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Post office delivers bad news to Challenge
For some rural post offices in Yuba County, this year's holiday season and its typical higher-than-normal traffic could also be the last.
Beginning next year, the US Postal Service plans to begin reducing operating hours from eight to as few as two a day in an effort to stem financial losses.
But patrons of post offices such as the one in Challenge said cutting hours don't take into account the necessity of convenience in rural areas.
"I'd end up having to get a job in town," said Daniel Estes, 22, a landscaper and laborer who said he relies on the Challenge office still being open for an hour after his workday has ended. "I do all my major business through the post office."
Beginning as soon as February, hours will be reduced for offices in La Porte, as well as Clipper Mills and Forbestown. Because it has a postmaster, offices in Challenge and Dobbins won't see a reduction in hours until mid-2014. The office in Grimes, in Colusa County, is also subject to the changes.
"It's safe to say they'll operate with reduced hours," said Gus Ruiz, a Northern California-based spokesman for the postal service.
Ruiz said the Sacramento-area district, which includes Yuba-Sutter, has been holding as many as three public meetings a week with people who would be affected by the changes to give them advance notice.
A decline in first-class mail, brought on by both the economic downturn and bill paying moving to the Internet, has sapped the service's financial stability. Earlier this month, postal service officials announced a record quarterly loss of $15.9 billion, much of it stemming from retiree health benefits.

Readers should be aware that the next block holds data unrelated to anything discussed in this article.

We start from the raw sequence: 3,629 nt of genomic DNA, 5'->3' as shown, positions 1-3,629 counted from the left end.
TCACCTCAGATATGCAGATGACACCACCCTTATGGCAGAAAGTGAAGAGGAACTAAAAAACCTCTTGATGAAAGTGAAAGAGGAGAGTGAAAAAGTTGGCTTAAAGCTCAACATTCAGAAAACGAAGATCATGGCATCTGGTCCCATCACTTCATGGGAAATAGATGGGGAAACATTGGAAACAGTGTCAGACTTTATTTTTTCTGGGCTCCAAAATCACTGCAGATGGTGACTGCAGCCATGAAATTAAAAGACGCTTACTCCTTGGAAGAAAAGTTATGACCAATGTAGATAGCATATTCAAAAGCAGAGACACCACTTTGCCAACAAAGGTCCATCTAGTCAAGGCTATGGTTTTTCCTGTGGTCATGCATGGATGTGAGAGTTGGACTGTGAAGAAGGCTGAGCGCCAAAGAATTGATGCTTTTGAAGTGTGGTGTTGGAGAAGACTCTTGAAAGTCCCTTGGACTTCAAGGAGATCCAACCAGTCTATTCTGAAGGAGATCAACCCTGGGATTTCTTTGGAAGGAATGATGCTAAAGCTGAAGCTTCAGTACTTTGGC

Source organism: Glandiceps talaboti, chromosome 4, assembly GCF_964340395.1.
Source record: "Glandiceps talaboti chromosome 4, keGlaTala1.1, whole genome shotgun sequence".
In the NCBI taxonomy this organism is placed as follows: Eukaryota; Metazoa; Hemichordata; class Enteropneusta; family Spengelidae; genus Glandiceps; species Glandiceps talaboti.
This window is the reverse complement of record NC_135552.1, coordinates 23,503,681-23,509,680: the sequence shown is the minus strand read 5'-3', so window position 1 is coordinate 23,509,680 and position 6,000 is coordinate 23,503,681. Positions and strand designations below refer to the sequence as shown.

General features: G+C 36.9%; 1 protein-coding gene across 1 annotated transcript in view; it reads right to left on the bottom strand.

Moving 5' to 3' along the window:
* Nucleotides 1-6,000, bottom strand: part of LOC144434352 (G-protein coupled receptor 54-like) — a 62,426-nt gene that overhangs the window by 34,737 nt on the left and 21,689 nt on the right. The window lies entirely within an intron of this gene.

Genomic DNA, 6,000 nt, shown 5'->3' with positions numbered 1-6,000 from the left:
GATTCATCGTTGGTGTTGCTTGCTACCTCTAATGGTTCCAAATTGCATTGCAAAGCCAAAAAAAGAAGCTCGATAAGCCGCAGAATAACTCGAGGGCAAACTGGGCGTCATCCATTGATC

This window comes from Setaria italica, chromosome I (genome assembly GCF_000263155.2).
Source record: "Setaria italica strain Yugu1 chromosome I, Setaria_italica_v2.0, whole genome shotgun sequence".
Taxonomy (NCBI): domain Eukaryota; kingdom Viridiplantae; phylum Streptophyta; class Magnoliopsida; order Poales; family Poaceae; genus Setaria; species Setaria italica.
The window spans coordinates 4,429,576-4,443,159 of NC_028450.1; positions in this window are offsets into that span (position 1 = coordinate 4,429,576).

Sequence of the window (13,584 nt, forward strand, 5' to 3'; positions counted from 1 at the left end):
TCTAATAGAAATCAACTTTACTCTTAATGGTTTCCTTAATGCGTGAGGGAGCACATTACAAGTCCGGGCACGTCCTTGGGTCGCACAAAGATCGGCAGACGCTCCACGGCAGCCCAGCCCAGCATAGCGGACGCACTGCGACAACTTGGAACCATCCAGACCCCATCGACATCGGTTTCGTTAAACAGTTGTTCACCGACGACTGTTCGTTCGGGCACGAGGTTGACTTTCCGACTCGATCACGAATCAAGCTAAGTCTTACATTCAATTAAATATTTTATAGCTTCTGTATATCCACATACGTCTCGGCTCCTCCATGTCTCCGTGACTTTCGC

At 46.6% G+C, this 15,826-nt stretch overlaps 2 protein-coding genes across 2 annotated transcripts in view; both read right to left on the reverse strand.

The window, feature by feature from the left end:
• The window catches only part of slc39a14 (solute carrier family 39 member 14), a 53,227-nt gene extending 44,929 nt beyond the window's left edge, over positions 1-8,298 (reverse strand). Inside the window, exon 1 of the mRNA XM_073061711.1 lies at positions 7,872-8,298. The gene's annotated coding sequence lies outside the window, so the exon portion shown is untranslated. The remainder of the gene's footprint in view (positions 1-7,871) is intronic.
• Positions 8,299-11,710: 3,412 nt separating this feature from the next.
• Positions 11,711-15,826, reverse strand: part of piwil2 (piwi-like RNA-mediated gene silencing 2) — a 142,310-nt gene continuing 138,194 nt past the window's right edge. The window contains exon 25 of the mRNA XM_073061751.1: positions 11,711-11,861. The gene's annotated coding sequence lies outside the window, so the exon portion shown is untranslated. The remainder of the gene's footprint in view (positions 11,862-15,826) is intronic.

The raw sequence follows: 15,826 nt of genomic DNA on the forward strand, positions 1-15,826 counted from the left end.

At the Challenge office Friday, many who popped in to get their mail or drop off a letter — the rural area has next to no local postal routes — said the office is a lifeline for them.
"They won't get us the Internet service to pay our bills online, so we pay them here," said Kathy George, 66, who said she stops by the office at least once a day.
Beyond just the mail, the office is also a drop-off point for other parcel delivery services such as UPS. And between postings for lost dogs and firewood for sale in the lobby and the long conversations customers often have with the employees and each other, many said the office is also an unofficial community center of sorts.
"If you're working in La Porte, or out of town, it's going to be very difficult," said Alexis Smith, 29, of Challenge. "It's very frustrating. You wish you could have a little of everything."
CONTACT Ben van der Meer at firstname.lastname@example.org or 749-4786. Find him on Facebook at /ADbvandermeer or on Twitter at @ADbvandermeer.